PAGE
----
In fact, as D Magazine noted earlier this month, Nirvana drummer and current Foo Fighters frontman Dave Grohl has dedicated an entire chapter of his just-released new book,  The Storyteller: Tales of Life and Music, to that fateful night when Nirvana played Deep Ellum. And, notably, his recounting of the tale very much jives with the one Liles and Van Barcum have been sharing for years.

Here’s a taste of what Grohl remembers from that night, as excerpted by D‘s Tim Rogers:

“By the time we reached Dallas, we had no idea anymore what to expect. But there was a particular electricity in the air that night, magnified by an unusually swampy humidity that further heightened the tension in the room, like a short fuse on a handmade bomb. As we stepped onstage to play, the crowd was already spilling over the floor monitors and onto Kurt’s and Krist’s guitar pedals, with the band’s even hitting a single note. Imagine being backed up against a wall by a mob of 600 alcohol-fueled adrenaline junkies waiting to tear you and the entire place to shreds, multiple that by 10, and you’re getting close to what it felt like to in Nirvana that night…

“Four songs later, after a noisy, technical-difficulty-riddled version of our otherwise gentle acoustic song ‘Polly,’ Kurt snapped. Turning to his left, he took off his guitar and started smashing the monitor engineer’s soundboard to pieces, chopping at it over and over, sending buttons, knobs, and shrapnel flying across the stage. Kurt had had enough. Not just of this show, but of everything that had led us to this night. The weeks and weeks of intensified chaos had finally boiled over, and Kurt’s frustration was now being released in a furious display of violent rage…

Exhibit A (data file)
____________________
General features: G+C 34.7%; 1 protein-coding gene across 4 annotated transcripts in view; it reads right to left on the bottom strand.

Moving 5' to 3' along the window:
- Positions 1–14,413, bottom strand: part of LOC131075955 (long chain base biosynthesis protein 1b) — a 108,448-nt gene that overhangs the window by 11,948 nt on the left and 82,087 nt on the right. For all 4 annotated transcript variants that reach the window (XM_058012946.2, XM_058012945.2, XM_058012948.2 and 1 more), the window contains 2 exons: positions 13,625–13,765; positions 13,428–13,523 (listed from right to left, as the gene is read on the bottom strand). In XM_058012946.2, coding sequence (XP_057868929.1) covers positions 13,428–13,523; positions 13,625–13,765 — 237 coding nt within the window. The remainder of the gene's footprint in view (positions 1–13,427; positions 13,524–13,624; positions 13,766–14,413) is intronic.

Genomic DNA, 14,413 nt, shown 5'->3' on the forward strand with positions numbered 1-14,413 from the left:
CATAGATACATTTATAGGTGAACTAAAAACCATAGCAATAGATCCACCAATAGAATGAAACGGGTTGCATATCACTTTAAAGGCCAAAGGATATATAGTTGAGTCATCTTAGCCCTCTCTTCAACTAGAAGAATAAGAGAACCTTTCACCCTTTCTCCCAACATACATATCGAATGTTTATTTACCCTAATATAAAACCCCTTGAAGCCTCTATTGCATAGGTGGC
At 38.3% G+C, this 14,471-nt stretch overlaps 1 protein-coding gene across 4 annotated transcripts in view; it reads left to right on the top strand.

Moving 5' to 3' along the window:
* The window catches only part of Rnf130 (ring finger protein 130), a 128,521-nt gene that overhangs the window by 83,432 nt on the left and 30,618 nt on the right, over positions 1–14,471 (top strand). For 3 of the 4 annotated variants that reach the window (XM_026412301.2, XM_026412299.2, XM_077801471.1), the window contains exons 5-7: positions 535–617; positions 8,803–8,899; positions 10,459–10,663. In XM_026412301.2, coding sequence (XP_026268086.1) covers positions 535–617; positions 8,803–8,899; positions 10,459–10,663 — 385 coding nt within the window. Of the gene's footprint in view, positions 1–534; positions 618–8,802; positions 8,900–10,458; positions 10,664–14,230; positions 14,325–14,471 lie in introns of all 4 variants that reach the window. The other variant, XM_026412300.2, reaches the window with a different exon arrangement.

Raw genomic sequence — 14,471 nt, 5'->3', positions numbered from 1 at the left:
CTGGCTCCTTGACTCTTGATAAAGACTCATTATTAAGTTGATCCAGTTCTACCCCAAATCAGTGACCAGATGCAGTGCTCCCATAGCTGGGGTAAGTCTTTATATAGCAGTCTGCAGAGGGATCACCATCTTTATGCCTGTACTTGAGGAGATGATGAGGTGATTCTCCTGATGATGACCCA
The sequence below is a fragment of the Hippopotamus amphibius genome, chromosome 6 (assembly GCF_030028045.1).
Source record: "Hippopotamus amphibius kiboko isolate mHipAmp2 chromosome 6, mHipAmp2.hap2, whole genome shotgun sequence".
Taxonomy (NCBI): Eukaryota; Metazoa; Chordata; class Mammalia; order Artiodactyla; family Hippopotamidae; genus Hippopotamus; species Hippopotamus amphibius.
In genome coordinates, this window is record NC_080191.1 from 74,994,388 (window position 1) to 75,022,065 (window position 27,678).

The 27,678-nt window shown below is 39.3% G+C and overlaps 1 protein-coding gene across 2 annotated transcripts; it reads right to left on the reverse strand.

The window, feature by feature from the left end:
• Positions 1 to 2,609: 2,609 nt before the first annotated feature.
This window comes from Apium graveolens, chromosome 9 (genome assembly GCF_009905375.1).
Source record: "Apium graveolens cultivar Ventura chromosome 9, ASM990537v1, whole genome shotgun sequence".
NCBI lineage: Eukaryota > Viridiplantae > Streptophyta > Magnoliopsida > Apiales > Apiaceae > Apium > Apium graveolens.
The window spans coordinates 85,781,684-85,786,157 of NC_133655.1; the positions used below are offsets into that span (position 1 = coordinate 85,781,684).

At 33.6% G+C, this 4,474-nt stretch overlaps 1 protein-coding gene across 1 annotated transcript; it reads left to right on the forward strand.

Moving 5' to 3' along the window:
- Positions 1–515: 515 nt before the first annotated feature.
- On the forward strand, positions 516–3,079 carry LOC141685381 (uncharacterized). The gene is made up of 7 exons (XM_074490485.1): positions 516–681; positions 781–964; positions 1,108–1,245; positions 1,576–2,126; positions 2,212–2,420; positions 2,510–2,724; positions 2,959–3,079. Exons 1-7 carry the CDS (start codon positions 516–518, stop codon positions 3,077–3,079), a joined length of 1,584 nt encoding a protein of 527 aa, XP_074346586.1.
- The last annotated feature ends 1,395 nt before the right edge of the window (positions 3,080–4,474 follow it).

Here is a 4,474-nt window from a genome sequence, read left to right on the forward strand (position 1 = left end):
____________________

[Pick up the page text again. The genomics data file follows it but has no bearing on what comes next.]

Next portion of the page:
“[W]we soldiered on, continuing to play as the monitor engineer hilariously placed a wood pallet over his mixing desk for fear that another thrashing was inevitable. Nothing could save him now. This speeding train was already off the fucking rails, on a collision course with everyone and everything in its path.”

We’ll leave the rest of Grohl’s re-telling of the night to his book, but the takeaway is this: Dallas’ most shared grunge legend actually wasn’t as one-sided in its recollection of how crazy it was as it was always thought to be — not at all. Not even a little bit.

It was a truly memorable-as-uniquely-bonkers night for all parties involved.

Sure, it only took 30 years to get that confirmation, but here we are: The most legendary night in Dallas music history, was also one of the most legendary nights of Nirvana’s run, too.

In some ways, it’s kind of comforting to hear that, isn’t it? To learn that this local legend isn’t just of local value in the end?

Absolutely, I’d say.

Our stories matter. Even when they take 30 years to fully come into focus.